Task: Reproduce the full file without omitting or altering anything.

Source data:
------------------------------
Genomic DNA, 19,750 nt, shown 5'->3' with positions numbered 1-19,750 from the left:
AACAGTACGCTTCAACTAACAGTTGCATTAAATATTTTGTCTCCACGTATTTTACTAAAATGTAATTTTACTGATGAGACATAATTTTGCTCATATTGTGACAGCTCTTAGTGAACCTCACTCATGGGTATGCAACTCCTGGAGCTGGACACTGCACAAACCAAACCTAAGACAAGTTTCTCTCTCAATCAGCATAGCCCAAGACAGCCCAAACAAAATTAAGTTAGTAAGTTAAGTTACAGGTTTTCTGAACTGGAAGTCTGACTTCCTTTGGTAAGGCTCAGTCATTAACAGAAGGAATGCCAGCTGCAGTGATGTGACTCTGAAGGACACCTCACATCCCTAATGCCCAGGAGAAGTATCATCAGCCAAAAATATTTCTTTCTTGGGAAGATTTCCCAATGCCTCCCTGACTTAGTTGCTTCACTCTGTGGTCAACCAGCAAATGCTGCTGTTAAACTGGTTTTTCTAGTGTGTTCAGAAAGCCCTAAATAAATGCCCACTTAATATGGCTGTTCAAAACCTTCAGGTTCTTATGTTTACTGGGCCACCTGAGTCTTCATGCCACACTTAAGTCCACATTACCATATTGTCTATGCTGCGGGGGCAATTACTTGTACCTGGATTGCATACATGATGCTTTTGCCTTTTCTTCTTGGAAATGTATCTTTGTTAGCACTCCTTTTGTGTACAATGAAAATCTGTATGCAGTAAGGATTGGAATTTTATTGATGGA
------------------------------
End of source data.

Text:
Genomic DNA, 19,750 nt, shown 5'->3' with positions numbered 1-19,750 from the left:
AACAGTACGCTTCAACTAACAGTTGCATTAAATATTTTGTCTCCACGTATTTTACTAAAATGTAATTTTACTGATGAGACATAATTTTGCTCATATTGTGACAGCTCTTAGTGAACCTCACTCATGGGTATGCAACTCCTGGAGCTGGACACTGCACAAACCAAACCTAAGACAAGTTTCTCTCTCAATCAGCATAGCCCAAGACAGCCCAAACAAAATTAAGTTAGTAAGTTAAGTTACAGGTTTTCTGAACTGGAAGTCTGACTTCCTTTGGTAAGGCTCAGTCATTAACAGAAGGAATGCCAGCTGCAGTGATGTGACTCTGAAGGACACCTCACATCCCTAATGCCCAGGAGAAGTATCATCAGCCAAAAATATTTCTTTCTTGGGAAGATTTCCCAATGCCTCCCTGACTTAGTTGCTTCACTCTGTGGTCAACCAGCAAATGCTGCTGTTAAACTGGTTTTTCTAGTGTGTTCAGAAAGCCCTAAATAAATGCCCACTTAATATGGCTGTTCAAAACCTTCAGGTTCTTATGTTTACTGGGCCACCTGAGTCTTCATGCCACACTTAAGTCCACATTACCATATTGTCTATGCTGCGGGGGCAATTACTTGTACCTGGATTGCATACATGATGCTTTTGCCTTTTCTTCTTGGAAATGTATCTTTGTTAGCACTCCTTTTGTGTACAATGAAAATCTGTATGCAGTAAGGATTGGAATTTTATTGATGGA